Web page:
An atheist group at a Wisconsin university is set to receive nearly $70,000 of student fees to fund its programs and events for the 2013-2014 school year.
The University of Wisconsin-Madison recently approved $67,400 in funding for the group Atheists, Humanists and Agnostics (AHA). The allocation is said to be the largest amount ever given to any atheist campus group nationwide.
“Here at AHA, we take pride in constantly pushing the envelope of what secular student groups can accomplish,” the student organization wrote on its website following the decision. “With this record-breaking budget, we have solidified our place as the biggest, best organized, and most successful atheist student group in history.”
The blog post outlines what some of the funding will be used for, such as $2,780 for the group’s “Freethought speakers series,” $5,000 to print flyers to promote the group and its events, $6,500 to purchase advertising in the student newspaper and $16,650 for its campus Freethought festival.
“With this money we will be able to launch two important services,” added Quinn Heck in an interview with the Center for Inquiry. “Faith questioning,’ [a] peer-to-peer religious advising service, designed to help students struggling with their faith and to encourage all participants to develop their own religious identity, and ‘secular support groups’, [which are] discussion-based meetings for nonreligious, questioning or any students interested in discussing topics relating to religion in a large group setting.”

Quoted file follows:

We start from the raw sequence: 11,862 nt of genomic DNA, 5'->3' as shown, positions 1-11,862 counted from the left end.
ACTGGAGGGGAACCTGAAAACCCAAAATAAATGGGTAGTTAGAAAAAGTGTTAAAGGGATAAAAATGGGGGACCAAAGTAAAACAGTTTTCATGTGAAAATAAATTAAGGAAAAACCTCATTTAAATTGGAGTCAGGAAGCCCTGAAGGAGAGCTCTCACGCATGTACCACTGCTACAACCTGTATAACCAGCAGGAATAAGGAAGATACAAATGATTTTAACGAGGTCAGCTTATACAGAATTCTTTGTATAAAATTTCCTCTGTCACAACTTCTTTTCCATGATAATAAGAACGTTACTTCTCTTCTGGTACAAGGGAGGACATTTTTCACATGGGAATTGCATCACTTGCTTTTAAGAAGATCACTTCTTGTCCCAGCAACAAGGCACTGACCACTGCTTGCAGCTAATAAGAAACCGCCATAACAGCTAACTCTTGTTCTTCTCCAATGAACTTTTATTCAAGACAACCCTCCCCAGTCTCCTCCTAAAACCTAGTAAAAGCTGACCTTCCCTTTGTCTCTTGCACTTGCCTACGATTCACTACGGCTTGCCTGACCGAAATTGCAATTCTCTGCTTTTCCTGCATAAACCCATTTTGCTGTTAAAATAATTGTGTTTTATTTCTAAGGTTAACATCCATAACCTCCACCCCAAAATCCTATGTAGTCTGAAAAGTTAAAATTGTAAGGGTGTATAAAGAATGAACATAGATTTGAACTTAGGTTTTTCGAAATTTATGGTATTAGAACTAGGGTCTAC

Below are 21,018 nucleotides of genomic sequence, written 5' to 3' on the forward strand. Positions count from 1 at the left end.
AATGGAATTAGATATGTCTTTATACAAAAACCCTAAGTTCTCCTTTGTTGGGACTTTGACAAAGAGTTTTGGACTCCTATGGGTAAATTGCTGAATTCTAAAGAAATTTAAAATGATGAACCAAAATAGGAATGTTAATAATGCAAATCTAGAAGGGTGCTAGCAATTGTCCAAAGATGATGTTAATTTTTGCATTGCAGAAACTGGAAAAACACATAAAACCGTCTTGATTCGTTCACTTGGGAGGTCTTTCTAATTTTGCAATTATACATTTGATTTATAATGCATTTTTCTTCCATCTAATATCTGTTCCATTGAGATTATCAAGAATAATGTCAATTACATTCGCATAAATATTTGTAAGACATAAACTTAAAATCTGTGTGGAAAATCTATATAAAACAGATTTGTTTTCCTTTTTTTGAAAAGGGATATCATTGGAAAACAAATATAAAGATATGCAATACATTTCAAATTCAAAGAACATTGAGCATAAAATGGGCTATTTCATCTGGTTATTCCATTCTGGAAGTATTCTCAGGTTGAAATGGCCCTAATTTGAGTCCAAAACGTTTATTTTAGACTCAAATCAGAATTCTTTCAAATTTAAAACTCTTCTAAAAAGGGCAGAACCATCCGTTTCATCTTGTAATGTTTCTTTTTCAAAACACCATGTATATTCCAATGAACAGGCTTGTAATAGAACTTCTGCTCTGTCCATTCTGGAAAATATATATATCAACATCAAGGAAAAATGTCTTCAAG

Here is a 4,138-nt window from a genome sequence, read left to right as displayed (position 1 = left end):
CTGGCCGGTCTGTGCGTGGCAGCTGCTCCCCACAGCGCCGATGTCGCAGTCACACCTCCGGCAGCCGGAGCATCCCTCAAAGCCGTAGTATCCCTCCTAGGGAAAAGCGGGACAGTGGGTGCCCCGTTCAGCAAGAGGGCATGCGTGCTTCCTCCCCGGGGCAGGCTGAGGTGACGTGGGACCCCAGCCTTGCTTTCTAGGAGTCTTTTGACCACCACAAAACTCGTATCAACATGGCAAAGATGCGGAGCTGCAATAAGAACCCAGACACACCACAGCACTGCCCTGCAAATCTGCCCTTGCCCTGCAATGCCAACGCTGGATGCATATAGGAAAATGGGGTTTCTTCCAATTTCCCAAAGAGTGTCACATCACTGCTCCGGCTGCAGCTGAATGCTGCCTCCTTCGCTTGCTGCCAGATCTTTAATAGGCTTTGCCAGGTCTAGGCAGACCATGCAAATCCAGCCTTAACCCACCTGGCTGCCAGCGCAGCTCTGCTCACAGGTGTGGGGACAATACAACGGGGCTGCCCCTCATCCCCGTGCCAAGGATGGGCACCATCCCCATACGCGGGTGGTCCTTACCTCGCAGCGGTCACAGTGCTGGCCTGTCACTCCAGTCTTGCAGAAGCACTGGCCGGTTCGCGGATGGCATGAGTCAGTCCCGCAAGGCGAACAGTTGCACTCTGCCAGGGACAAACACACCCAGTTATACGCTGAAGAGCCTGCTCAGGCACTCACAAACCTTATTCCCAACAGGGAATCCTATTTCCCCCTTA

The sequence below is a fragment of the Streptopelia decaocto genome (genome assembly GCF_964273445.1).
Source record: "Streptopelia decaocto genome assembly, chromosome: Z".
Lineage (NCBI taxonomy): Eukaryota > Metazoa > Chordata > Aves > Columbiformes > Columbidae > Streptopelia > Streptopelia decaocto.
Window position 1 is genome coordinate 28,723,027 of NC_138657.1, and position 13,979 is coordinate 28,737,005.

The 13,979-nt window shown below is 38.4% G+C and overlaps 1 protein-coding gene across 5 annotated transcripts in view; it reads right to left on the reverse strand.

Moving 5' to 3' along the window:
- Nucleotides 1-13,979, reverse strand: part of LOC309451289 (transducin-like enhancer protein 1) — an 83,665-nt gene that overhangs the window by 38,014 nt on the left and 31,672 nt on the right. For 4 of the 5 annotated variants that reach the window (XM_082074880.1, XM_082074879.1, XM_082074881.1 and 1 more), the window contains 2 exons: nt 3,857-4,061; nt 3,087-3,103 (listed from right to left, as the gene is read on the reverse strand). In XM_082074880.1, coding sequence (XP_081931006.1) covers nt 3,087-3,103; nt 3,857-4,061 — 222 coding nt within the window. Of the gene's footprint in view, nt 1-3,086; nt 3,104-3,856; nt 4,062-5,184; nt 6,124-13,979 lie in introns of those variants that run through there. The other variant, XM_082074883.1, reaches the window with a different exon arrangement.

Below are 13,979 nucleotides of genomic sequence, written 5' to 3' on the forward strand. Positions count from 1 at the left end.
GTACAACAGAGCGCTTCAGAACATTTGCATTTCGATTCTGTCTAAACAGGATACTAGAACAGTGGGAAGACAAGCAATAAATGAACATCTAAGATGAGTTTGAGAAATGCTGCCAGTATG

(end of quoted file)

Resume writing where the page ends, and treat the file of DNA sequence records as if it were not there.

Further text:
Heck also advised that the group frequently hosts events and gatherings in an effort to attract their classmates.
“We organize a variety of events to get as many people as possible involved in AHA,” he said. “We offer weekly discussion meetings, social events like team trivia and board game nights, numerous speaking events and debates, as well as volunteering opportunities.”
“[I]magine what we will achieve in the future with budgets of this magnitude,” member Chris Calvey said.
However, for Jason Storms, the director of Faithful Soldier School of Evangelism near Milwaukee, it is exactly what the group will achieve that causes concern. He and his wife Sara, along with their group of mostly college-aged evangelism students, have visited the university for approximately 10 years to share the Gospel of Jesus Christ on campus.
“It’s going to morally confuse young people in understanding their place in the universe,” he said. “Immorality breeds unbelief. The university fields are white for harvest with rampant hedonism and sexual perversion. The atheists will certainly be able to exploit this energized propaganda — subsidized, in part, by the taxpaying Christians.”
“How has believing that there is no God contributed to our society?” Storms asked. “We’ve seen the rise of the secular state in the last century, [and] I don’t think it’s helpful to contribute to a worldview that [is based on humanism].”
Storms said that while he hopes that University of Wisconsin-Madison has an equal access policy that allows for funding to be provided just as freely to evangelical Christian groups, he still is saddened by the possible ramifications of furthering doubt and atheism. He acknowledged that he is not surprised at the decision, however.
“It’s an extremely liberal school. Very left wing,” he said. “Any Christian that goes to that school, their faith is under heavy attack.”
The funding must still receive final approval from student council, the chancellor and the Board of Regents.